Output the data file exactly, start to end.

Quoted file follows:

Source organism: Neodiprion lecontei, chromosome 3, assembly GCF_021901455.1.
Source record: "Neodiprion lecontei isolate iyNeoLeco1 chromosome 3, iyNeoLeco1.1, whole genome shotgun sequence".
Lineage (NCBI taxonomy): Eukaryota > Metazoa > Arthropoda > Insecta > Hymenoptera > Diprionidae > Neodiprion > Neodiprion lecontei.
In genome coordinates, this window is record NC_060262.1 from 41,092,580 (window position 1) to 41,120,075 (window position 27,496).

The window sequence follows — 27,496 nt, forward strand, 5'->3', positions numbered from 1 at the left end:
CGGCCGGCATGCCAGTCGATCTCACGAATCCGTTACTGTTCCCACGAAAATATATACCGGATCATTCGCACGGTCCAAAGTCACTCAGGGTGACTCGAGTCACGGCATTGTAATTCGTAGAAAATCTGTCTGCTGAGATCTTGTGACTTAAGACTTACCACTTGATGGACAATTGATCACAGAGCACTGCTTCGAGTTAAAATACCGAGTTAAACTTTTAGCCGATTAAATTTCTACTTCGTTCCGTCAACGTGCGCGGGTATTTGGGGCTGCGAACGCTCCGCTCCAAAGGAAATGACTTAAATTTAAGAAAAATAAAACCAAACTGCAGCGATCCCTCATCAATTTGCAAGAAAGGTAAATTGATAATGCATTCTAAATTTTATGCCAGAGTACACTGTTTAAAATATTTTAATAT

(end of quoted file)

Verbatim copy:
Source organism: Neodiprion lecontei, chromosome 3, assembly GCF_021901455.1.
Source record: "Neodiprion lecontei isolate iyNeoLeco1 chromosome 3, iyNeoLeco1.1, whole genome shotgun sequence".
Lineage (NCBI taxonomy): Eukaryota > Metazoa > Arthropoda > Insecta > Hymenoptera > Diprionidae > Neodiprion > Neodiprion lecontei.
In genome coordinates, this window is record NC_060262.1 from 41,092,580 (window position 1) to 41,120,075 (window position 27,496).

The window sequence follows — 27,496 nt, forward strand, 5'->3', positions numbered from 1 at the left end:
CGGCCGGCATGCCAGTCGATCTCACGAATCCGTTACTGTTCCCACGAAAATATATACCGGATCATTCGCACGGTCCAAAGTCACTCAGGGTGACTCGAGTCACGGCATTGTAATTCGTAGAAAATCTGTCTGCTGAGATCTTGTGACTTAAGACTTACCACTTGATGGACAATTGATCACAGAGCACTGCTTCGAGTTAAAATACCGAGTTAAACTTTTAGCCGATTAAATTTCTACTTCGTTCCGTCAACGTGCGCGGGTATTTGGGGCTGCGAACGCTCCGCTCCAAAGGAAATGACTTAAATTTAAGAAAAATAAAACCAAACTGCAGCGATCCCTCATCAATTTGCAAGAAAGGTAAATTGATAATGCATTCTAAATTTTATGCCAGAGTACACTGTTTAAAATATTTTAATAT